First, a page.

The first part of the ABA scherzo is consistently propelled by the rhythmic figure established in its first measure. The dotted-note rhythm is never absent for long; it is even suggested in the accompaniment of the trio, which opens with a Schumannesque melody on clarinet, followed by other winds moving gracefully in parallel tenths. The lovely Adagio movement develops three themes in a well-balanced modified rondo structure: ABCABA. The noble opening idea (molto cantando e espressivo) evolves over a tonic pedal and is more richly scored each time it returns. The B section, begun by horn and strings, is more rhythmically active and leads to an impassioned climax for full orchestra with urgent demisemiquaver runs in the strings. Solo oboe introduces the C theme, as well as the gentle coda which recalls the initial motif.

The joyous C major finale, also in sonata form, focuses on the same dotted rhythmic figure as the scherzo. Here, Paine’s orchestral mastery is especially evident, his use of winds reminiscent of Mendelssohn. The exposition is repeated, with the start of the development marked by a sudden shift to E major. A brief coda—in which the dotted rhythm is present in almost every measure—propels the work to a succinct but powerful close.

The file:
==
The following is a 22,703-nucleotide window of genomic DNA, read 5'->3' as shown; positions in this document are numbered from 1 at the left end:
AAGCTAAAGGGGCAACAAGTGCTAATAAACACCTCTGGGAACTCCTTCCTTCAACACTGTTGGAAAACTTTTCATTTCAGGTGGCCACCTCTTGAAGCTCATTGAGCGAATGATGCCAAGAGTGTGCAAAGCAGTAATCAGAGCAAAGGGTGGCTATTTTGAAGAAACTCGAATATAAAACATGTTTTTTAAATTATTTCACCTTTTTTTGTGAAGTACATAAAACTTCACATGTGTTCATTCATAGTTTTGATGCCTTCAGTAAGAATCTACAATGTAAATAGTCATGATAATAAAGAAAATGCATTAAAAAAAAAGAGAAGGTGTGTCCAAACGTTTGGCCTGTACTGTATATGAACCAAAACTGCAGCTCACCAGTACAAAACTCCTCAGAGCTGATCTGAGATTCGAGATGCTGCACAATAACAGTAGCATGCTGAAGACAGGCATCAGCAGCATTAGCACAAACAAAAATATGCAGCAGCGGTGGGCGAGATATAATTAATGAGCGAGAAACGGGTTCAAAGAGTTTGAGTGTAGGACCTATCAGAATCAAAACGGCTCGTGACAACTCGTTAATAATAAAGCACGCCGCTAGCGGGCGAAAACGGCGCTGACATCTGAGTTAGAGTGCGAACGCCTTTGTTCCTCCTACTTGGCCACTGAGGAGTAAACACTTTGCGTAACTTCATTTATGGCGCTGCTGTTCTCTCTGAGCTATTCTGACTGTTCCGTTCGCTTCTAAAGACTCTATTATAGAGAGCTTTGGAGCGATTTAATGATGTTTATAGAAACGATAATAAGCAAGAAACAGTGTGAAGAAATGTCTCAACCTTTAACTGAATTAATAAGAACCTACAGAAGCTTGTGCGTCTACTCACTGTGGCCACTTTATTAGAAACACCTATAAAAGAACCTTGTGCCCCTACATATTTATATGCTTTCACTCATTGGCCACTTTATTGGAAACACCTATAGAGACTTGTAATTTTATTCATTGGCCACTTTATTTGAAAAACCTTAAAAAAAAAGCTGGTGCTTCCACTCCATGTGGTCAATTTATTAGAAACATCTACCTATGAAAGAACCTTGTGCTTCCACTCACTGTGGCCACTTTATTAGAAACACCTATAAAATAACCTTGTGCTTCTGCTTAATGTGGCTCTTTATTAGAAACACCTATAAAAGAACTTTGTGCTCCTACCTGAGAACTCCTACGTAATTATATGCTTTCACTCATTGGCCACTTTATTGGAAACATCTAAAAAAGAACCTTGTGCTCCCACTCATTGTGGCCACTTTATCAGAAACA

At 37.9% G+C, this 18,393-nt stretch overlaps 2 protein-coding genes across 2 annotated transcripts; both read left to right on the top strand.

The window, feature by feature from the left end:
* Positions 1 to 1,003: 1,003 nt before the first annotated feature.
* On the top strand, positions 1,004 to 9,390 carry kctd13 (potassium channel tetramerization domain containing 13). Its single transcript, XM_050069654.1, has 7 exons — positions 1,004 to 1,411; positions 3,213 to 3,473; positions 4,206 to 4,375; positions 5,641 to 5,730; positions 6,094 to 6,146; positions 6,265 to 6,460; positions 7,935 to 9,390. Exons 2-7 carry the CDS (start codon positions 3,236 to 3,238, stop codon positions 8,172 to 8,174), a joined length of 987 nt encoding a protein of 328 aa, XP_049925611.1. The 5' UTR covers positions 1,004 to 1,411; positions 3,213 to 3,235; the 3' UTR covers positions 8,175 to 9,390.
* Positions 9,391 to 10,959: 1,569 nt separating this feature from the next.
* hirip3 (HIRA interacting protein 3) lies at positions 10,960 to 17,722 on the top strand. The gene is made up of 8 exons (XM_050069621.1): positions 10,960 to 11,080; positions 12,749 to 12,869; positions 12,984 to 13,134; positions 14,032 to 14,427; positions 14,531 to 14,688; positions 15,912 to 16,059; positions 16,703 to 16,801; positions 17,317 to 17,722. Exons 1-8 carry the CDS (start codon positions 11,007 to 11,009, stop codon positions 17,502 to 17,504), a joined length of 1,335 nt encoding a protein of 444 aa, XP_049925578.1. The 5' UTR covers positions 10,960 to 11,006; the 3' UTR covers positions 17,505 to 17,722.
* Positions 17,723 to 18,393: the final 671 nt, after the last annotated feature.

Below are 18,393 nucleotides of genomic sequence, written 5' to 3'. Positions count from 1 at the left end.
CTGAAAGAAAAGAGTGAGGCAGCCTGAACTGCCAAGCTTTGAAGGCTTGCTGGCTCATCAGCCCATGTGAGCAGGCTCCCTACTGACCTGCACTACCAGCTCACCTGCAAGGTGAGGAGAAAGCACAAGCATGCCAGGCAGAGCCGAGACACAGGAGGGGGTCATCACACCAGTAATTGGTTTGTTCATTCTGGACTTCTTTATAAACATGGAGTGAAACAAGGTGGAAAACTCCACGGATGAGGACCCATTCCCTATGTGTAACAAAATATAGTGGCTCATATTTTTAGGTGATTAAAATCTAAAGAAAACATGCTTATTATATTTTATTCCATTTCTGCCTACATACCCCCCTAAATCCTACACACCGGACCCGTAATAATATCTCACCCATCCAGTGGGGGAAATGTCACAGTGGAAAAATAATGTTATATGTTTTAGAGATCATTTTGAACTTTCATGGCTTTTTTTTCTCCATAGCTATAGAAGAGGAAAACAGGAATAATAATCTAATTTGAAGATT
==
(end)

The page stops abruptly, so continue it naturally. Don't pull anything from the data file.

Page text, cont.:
A few months after his death on 25 April, 1906, a glowing tribute to Paine appeared in the Harvard Graduates’ Magazine: “He lived for composing, and so he was a vital stimulus to his pupils. But, single-minded in his creative work, he was quick to kindle the spirit of his students. He had the kindly sense that sees the possibility rather than the reality.” The possibilities he opened up—not only for his students but for all American musicians—resonate to this day.

Frank K DeWald